SUCH a good Bookshelf from illustrator Ben Newman here on this wonderful Tuesday afternoon. If you know Ben’s work, you’ll immediately understand how this truly beautiful collection of books has inspired his unique visual approach to illustration. Slightly retro and meticulously skilful in the printing department, I often think Ben could have time-travelled to earth in a 1960s spaceship to bless us with his creations. Did that make sense? I hope so. Here he is.
Gwen White: A World of Pattern
I’ve been an avid collector of old design and children’s books for years and often friends will recommend books that they have seen on their travels for me to track down and buy. My friend Jon McNaught stumbled upon Gwen White’s A World Of Pattern whilst looking through a host’s book collection in Portland, US. It is one of the most perfect, most beautiful books I own. The book is all about how to make repeat patterns by hand using different grid systems. It guides you through the wonders of nature (plants, animals, trees, fish) as inspiration for creating your own two to three colour patterns. It is called a “Lift-Up” book because each black and white page has a colour page on the back of it so that when lifted up to the light you can see the full image of line work and colours together through the paper.
Salamander Schule (illustrator Heinz Schubel): Lurchis Gesammelte Abenteuer – Book One
I stumbled across these amazing children’s books whilst in Zurich, which where produced by a German shoe company. Lurchis is a salamander created to advertise and sell shoes to children. This 1962 book is a collection of the booklets released since 1951 and contains lots of fun stories about Lurchis and his gang of merry animals getting into trouble and managing to advertise shoes at the same time. They even force their brown brogues on an entire race of aliens.
1970s Japanese Space Book
This book was passed onto me by my friend, Alex as inspiration for my latest book with Dr Dominic Walliman called Professor Astro Cat’s Frontiers of Space (due out October 1 through Nobrow’s children’s book imprint, Flying Eye). The whole thing is in Japanese but the illustrations are fantastic at depicting how the Apollo astronauts went to the toilet and how eclipses work. The drawings range from super-detailed, fully painted aliens to two tone cartoons of astronauts pooping in space. I find the juxtaposition of images really odd but somehow it looks incredible and very accessible, even to a non-Japanese speaking reader.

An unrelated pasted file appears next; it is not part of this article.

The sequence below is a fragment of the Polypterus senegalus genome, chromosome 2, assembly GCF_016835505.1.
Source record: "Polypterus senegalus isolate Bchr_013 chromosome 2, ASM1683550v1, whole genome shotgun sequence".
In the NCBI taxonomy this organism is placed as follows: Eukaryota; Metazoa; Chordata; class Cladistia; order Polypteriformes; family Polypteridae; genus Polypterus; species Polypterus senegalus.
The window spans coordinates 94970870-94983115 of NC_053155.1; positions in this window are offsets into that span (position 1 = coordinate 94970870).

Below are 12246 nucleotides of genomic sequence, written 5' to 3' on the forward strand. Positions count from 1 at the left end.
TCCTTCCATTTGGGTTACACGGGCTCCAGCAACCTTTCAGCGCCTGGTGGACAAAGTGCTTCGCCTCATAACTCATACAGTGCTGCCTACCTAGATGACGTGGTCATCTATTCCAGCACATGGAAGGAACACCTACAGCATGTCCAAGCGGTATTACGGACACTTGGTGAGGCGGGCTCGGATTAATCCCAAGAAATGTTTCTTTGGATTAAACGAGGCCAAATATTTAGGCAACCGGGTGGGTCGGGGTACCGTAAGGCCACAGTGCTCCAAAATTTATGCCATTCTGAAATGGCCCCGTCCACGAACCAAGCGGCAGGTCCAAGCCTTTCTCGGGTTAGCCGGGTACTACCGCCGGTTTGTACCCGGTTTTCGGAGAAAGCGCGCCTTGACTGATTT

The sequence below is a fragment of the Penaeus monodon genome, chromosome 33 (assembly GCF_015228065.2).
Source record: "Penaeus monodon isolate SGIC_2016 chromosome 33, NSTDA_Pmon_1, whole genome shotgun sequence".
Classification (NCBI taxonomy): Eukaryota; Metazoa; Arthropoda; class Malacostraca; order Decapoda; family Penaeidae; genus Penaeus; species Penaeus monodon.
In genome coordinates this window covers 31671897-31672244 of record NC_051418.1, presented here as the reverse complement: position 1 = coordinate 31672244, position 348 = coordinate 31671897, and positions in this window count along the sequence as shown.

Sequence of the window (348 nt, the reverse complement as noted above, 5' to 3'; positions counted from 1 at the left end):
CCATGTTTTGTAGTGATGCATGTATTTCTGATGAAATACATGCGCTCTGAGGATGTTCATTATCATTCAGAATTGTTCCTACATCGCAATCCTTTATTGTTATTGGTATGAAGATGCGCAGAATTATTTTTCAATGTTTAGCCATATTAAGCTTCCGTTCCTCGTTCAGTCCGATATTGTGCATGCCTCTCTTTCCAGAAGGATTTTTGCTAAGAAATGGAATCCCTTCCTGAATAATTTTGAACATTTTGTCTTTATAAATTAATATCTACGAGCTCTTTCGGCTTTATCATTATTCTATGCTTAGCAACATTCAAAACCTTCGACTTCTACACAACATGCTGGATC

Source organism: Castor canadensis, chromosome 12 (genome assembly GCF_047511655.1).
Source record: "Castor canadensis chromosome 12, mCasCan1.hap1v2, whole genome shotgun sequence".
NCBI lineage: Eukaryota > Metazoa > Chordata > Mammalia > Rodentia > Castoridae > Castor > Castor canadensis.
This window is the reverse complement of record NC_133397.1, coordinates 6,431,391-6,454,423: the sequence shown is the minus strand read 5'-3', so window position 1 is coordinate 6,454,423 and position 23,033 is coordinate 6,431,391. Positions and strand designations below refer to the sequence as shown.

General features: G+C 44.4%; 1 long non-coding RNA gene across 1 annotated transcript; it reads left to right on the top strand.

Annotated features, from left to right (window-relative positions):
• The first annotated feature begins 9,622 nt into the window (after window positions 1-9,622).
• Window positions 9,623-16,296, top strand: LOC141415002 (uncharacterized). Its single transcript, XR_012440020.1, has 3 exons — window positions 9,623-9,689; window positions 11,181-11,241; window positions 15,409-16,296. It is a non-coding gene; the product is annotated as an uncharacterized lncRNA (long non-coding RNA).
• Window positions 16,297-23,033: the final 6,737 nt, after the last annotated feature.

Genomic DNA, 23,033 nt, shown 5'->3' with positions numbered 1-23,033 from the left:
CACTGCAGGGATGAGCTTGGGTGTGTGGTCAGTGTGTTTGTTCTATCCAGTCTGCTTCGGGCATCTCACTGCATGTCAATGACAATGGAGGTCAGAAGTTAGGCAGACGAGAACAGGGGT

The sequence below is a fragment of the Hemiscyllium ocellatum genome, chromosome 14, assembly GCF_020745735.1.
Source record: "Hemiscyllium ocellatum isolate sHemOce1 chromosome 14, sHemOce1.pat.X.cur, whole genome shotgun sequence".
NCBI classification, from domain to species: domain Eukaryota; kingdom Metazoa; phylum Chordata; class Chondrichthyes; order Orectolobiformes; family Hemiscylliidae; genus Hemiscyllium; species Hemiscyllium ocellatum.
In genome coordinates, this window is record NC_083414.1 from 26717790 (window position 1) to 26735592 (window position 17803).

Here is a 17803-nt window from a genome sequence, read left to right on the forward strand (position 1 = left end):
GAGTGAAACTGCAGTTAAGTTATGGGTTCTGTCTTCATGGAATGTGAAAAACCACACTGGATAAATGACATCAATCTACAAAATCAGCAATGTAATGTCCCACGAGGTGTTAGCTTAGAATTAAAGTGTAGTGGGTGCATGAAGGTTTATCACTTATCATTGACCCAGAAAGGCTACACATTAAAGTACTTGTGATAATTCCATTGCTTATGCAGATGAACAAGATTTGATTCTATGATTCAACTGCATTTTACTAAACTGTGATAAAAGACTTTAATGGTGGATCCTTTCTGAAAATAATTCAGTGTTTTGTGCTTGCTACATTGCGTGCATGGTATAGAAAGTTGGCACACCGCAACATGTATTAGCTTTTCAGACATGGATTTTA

Jacques Nathan Garamond: Affichiste
Easliy one of the most inspiring books that I own – Garamond’s range of work is breath-taking. This French book collects the majority of his design work from the 1930s through to the 1970s and also some of his personal paintings and drawing observations. There are black and white photos of some of his exhibitions that make me long for such interesting display methods nowadays.
Yasaburo Kuwayama: Trad Marks & Symbols
Printed solely in black, these logos from various designers are brain-meltingly awesome. Collected in two volumes and containing over 3,000 beautiful and innovative designs, these books are what thinking and designing is all about. These trademarks look so good decades after their creation and have had a big influence on me to try and create images that look good now and hopefully will in the past and in the future.
- Oliver Jeffers, Yuri Suzuki, Anna Ginsburg and Jimmy Turrell at Nicer Tuesdays
- An exercise in colour and control: David Hockney’s 82 portraits and one still life at the RA
- Woodstock 1969 immortalised on film by iconic photographer Baron Wolman
- Laurina Paperina's dark, weird but charming work
- Studio Frith creates Patti Smith-inspired identity for the inaugural Art Night festival
- Cindy Yang’s poignant animation questions the routine and mundanity of life
- Don't Hug Me I'm Scared - an exclusive interview with Duck, Red Guy and Yellow Guy
- The Imperfection Booklets by O.OO explain the nuances of Risograph printing
- Reactions to the referendum and our weekly Best of the Web
- Babak Ganjei paints 90s sitcom sitting rooms. But which one's which?
- Pop, subcultures and the future of graphic design: an interview with Experimental Jetset
- Oliver Curtis photographs the world’s most famous monuments, the wrong way round